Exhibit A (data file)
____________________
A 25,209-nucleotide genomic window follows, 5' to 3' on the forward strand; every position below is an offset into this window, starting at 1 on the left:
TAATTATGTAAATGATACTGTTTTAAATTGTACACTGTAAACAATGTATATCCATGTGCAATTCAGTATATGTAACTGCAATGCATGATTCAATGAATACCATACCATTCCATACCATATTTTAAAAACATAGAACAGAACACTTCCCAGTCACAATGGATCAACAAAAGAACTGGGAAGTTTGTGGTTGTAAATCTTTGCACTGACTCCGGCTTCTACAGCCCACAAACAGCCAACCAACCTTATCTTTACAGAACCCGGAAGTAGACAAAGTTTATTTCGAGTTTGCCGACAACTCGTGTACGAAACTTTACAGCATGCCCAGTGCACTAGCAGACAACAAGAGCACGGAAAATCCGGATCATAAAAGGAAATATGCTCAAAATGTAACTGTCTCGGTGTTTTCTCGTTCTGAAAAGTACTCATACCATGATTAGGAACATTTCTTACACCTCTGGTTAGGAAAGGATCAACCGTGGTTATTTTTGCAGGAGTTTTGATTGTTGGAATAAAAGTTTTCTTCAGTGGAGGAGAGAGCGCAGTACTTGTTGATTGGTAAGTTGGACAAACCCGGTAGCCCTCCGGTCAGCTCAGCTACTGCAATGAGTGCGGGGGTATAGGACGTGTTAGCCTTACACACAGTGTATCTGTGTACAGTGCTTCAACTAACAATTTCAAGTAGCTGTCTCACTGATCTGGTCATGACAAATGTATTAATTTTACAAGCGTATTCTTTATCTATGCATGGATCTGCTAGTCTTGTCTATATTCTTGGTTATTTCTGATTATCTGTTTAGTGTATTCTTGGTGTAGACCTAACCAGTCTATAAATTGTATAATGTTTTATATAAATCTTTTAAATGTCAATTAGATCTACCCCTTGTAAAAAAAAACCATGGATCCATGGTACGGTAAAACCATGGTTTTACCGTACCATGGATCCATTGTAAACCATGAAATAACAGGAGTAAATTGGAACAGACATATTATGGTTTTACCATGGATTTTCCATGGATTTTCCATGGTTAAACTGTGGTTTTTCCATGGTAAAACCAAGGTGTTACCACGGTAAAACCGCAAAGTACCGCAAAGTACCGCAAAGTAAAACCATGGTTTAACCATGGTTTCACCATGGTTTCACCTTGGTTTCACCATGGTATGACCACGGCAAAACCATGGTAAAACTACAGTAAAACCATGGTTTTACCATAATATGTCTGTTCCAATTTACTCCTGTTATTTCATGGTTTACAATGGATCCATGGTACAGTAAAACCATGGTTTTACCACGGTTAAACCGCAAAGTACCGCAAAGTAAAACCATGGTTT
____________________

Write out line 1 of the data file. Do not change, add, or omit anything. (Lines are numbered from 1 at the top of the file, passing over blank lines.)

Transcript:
A 25,209-nucleotide genomic window follows, 5' to 3' on the forward strand; every position below is an offset into this window, starting at 1 on the left: